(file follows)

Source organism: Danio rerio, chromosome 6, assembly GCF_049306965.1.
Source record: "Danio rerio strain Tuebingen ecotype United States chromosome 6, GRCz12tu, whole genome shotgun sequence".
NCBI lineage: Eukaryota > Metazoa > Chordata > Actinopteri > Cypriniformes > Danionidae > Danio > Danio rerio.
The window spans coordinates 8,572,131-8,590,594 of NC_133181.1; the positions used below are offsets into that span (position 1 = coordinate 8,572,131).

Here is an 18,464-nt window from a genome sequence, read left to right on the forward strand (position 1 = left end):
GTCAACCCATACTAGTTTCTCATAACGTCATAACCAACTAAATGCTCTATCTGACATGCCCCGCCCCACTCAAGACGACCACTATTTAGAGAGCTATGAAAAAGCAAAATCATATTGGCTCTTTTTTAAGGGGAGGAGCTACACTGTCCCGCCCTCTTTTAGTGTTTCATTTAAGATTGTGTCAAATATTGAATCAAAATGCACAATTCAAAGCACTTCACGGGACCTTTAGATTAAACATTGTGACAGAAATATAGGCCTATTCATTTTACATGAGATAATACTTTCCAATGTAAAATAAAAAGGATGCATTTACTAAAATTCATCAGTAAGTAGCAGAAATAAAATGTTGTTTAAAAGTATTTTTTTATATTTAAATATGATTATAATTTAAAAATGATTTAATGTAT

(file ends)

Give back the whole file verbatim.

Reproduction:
Source organism: Danio rerio, chromosome 6, assembly GCF_049306965.1.
Source record: "Danio rerio strain Tuebingen ecotype United States chromosome 6, GRCz12tu, whole genome shotgun sequence".
NCBI lineage: Eukaryota > Metazoa > Chordata > Actinopteri > Cypriniformes > Danionidae > Danio > Danio rerio.
The window spans coordinates 8,572,131-8,590,594 of NC_133181.1; the positions used below are offsets into that span (position 1 = coordinate 8,572,131).

Here is an 18,464-nt window from a genome sequence, read left to right on the forward strand (position 1 = left end):
GTCAACCCATACTAGTTTCTCATAACGTCATAACCAACTAAATGCTCTATCTGACATGCCCCGCCCCACTCAAGACGACCACTATTTAGAGAGCTATGAAAAAGCAAAATCATATTGGCTCTTTTTTAAGGGGAGGAGCTACACTGTCCCGCCCTCTTTTAGTGTTTCATTTAAGATTGTGTCAAATATTGAATCAAAATGCACAATTCAAAGCACTTCACGGGACCTTTAGATTAAACATTGTGACAGAAATATAGGCCTATTCATTTTACATGAGATAATACTTTCCAATGTAAAATAAAAAGGATGCATTTACTAAAATTCATCAGTAAGTAGCAGAAATAAAATGTTGTTTAAAAGTATTTTTTTATATTTAAATATGATTATAATTTAAAAATGATTTAATGTAT